Comprehensive education will not be possible without everyone's commitment. According to the Brazilian Constitution, the whole society must collaborate for the full development of the new generations.

This is why all social actors need to work together in a co-responsible spirit to fulfill democratically established commitments and advance the education agenda. Assuming this responsibility, the Institute works in partnership with government officials, teachers, police makers, researchers, entrepreneurs and other to promote policies and practices for building quality education for all.




We promote the connection between the production of scientific knowledge and teacher's practice. Through the integration of different research areas and reference centers, we encourage the development of innovative evidence-based educational policies.


We develop educational solutions, research and knowledge in pedagogy, educational management, assessment and articulation to be replicable at scale. Through the training of educators and police makers, our proposals are taken to public elementary and high schools in partnership with the Departments of Education.


We share knowledge and experiences and conduct engagement actions to mobilize the various actors of society to put education on the agenda. By stimulating dialogue and the exchange of ideas and innovations, we also contribute to the dissemination and formulation of more effective public policies.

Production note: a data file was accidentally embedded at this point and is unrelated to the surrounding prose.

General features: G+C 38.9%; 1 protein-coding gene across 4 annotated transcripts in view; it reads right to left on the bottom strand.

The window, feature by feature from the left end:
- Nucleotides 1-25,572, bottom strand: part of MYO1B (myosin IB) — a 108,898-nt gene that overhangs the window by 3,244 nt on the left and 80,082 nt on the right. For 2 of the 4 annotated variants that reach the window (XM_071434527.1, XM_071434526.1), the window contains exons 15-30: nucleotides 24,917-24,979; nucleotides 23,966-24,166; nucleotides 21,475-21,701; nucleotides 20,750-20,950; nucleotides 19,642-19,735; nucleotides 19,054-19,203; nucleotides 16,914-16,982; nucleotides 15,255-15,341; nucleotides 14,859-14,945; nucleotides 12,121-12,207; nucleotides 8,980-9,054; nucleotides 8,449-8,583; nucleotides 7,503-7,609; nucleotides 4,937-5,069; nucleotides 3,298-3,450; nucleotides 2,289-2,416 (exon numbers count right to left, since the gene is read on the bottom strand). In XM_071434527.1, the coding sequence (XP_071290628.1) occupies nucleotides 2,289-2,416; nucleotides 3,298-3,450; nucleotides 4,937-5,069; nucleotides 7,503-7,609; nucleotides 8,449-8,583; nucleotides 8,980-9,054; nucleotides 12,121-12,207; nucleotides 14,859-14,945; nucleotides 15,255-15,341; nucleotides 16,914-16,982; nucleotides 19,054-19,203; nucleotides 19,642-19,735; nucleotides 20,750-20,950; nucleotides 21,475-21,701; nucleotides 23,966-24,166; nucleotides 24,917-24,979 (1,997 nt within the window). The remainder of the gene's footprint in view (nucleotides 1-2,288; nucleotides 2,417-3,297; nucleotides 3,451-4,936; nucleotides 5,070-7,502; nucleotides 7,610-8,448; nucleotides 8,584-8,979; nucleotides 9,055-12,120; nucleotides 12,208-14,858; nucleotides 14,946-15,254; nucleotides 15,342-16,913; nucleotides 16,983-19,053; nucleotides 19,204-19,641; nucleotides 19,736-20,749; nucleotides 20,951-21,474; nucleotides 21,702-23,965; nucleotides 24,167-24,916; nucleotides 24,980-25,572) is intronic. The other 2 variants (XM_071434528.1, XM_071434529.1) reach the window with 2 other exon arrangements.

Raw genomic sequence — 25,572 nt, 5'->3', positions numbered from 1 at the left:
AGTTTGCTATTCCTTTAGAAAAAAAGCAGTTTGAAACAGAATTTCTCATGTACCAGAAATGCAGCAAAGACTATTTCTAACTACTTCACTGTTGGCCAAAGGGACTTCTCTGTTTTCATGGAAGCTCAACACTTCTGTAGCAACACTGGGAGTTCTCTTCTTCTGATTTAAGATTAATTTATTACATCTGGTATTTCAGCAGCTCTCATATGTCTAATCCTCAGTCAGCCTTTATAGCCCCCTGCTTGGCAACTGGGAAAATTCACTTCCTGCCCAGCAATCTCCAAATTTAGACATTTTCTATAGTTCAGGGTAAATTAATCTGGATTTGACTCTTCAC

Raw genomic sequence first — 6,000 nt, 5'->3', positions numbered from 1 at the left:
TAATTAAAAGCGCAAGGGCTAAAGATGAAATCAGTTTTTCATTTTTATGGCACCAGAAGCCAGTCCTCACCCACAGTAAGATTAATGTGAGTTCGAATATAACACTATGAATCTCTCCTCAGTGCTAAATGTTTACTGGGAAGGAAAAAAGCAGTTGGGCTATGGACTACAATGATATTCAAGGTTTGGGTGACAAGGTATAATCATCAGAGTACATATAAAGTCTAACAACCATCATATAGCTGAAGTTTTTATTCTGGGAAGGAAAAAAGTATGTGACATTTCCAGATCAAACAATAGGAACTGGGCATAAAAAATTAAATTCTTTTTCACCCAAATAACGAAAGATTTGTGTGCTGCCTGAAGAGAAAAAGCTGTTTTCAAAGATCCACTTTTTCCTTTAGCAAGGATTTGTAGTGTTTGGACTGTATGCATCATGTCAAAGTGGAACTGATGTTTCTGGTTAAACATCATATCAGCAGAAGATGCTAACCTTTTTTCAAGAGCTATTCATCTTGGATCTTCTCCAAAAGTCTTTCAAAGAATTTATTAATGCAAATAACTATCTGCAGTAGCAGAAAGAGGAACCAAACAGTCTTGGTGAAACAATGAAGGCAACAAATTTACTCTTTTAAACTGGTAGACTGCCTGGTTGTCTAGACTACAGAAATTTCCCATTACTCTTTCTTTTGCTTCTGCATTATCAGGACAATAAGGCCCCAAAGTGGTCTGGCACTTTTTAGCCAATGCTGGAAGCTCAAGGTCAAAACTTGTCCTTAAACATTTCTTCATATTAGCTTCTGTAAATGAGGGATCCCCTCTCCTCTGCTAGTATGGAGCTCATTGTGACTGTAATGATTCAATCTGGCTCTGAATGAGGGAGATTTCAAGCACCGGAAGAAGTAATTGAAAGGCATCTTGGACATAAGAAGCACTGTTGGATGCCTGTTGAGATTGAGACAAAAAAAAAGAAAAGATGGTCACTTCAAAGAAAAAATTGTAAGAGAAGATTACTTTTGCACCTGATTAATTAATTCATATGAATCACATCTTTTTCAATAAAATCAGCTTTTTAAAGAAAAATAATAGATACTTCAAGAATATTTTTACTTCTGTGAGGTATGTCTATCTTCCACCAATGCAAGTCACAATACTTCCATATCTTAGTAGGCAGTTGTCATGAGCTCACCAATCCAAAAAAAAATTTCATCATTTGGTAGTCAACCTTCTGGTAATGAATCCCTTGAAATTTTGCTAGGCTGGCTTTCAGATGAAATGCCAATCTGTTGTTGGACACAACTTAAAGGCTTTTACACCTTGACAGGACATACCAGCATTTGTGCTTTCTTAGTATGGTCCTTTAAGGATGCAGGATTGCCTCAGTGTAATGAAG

We believe in evidence-based educational management as a powerful and assertive tool in addressing Brazilian social problems. In order to contribute to the construction of education for the 21st century, the Institute has a Scientific Committee that, alongside educators, police makers and researchers from various fields of knowledge, helps to produce and disseminate scientific evidence to support the construction of comprehense education policies and practices.

Are part of our Scientific Committee the economist Daniel Santos, at the University of São Paulo (USP); psychologists Filip de Fruyt, coordinator of Ayrton Senna Institute Chair at the University of Ghent, Belgium; Oliver John of the University of California; and Ricardo Primi, from São Francisco University; and the chief economist of the Ayrton Senna Institute, Ricardo Paes de Barros, who also coordinates Ayrton Senna Institute Chair at Insper.